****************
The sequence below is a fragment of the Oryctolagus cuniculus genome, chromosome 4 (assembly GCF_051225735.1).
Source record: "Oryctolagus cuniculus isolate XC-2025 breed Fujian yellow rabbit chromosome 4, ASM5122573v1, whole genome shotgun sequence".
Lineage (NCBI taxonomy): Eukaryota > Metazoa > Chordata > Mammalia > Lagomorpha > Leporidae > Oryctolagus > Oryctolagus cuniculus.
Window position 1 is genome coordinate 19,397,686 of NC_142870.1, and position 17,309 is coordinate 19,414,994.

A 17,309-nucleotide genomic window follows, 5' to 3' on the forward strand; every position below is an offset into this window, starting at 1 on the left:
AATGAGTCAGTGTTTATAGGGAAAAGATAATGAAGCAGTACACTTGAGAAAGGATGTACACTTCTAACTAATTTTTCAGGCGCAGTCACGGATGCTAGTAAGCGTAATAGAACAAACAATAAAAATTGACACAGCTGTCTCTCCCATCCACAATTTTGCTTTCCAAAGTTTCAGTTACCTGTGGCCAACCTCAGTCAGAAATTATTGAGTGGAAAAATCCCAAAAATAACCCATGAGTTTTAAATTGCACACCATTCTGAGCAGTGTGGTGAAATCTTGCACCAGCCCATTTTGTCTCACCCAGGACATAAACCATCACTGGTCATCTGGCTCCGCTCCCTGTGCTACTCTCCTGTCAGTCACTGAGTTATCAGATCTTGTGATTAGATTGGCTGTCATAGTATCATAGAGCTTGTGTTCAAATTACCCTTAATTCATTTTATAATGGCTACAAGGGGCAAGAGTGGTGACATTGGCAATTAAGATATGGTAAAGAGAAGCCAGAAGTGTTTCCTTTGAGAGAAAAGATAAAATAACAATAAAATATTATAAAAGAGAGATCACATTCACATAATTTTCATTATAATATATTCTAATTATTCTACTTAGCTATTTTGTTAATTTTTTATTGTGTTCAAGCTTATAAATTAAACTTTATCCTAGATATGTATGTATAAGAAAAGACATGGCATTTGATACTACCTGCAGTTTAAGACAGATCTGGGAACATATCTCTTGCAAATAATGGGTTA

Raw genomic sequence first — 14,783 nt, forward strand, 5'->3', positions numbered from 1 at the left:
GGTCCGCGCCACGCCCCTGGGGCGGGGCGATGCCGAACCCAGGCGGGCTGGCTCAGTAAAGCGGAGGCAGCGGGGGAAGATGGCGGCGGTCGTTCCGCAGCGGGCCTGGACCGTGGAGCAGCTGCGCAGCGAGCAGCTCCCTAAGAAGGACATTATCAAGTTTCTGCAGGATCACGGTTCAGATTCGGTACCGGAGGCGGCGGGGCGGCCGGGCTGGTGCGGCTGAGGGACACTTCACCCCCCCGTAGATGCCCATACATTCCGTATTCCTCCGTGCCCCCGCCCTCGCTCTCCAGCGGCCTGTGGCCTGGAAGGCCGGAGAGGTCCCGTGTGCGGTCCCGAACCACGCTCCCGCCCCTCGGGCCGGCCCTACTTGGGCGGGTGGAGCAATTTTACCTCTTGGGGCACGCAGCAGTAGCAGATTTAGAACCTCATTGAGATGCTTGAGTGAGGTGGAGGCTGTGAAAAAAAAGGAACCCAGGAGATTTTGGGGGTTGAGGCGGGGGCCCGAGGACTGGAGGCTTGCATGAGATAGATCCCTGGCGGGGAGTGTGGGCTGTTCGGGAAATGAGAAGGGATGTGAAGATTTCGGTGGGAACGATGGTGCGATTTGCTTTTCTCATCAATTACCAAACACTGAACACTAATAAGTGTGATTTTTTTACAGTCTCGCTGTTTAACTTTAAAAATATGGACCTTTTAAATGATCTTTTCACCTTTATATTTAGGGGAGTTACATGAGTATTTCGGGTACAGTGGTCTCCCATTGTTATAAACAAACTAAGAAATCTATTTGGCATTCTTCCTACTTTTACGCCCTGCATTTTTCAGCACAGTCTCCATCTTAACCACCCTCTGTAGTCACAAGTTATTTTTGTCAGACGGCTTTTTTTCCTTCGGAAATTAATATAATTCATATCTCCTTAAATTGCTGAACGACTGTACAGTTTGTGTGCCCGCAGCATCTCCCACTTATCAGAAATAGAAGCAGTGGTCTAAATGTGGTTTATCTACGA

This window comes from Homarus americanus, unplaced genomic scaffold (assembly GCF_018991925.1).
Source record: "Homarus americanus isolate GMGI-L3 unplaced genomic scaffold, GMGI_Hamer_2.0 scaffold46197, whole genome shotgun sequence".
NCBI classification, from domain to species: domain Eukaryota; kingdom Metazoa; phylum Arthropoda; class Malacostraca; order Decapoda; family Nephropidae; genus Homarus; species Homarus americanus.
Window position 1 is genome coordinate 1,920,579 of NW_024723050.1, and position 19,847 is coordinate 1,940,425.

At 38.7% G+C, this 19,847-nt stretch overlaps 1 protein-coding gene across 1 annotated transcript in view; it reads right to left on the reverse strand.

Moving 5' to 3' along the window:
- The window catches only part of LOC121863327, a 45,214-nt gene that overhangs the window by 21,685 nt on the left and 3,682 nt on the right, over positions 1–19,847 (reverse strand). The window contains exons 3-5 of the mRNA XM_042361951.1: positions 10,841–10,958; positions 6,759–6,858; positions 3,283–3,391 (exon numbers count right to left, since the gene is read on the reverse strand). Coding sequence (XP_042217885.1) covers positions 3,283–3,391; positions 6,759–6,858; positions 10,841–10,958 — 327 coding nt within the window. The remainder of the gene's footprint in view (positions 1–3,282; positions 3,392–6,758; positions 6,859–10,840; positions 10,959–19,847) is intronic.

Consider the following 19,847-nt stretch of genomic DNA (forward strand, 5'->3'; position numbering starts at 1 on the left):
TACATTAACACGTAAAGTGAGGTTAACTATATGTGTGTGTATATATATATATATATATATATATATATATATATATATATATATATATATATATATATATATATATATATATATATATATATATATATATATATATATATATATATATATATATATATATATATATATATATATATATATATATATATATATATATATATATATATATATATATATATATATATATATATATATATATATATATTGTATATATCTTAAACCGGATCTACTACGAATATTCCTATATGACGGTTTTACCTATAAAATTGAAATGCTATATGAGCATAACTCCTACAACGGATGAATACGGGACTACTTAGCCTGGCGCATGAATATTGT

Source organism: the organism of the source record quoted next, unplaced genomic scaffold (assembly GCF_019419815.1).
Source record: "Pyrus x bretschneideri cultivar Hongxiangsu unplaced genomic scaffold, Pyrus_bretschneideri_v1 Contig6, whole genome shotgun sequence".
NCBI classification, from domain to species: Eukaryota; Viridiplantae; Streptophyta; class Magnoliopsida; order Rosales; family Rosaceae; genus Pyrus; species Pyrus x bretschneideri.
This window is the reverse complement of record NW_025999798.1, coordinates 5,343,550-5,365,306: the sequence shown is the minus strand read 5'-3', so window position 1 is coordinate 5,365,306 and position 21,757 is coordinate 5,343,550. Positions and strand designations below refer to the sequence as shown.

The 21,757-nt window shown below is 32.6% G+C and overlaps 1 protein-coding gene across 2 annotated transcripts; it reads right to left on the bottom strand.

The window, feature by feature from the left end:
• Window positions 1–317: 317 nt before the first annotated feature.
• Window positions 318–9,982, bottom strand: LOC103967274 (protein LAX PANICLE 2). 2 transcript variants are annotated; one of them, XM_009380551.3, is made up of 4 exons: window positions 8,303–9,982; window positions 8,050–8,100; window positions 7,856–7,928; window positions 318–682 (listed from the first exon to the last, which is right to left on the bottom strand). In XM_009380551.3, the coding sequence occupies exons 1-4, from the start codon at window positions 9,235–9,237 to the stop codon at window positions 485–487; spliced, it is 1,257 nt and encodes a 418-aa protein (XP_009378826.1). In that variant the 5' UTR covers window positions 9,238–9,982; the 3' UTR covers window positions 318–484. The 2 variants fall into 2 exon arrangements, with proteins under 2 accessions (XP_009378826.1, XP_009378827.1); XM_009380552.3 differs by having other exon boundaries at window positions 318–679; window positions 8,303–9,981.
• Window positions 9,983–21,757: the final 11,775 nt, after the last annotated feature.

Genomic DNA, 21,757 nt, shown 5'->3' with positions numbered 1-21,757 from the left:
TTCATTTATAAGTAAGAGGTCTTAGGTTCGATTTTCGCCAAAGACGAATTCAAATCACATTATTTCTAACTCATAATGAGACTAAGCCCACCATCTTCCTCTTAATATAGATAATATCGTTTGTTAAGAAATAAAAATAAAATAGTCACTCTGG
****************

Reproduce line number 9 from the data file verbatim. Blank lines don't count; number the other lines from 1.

This window comes from Homarus americanus, unplaced genomic scaffold (assembly GCF_018991925.1).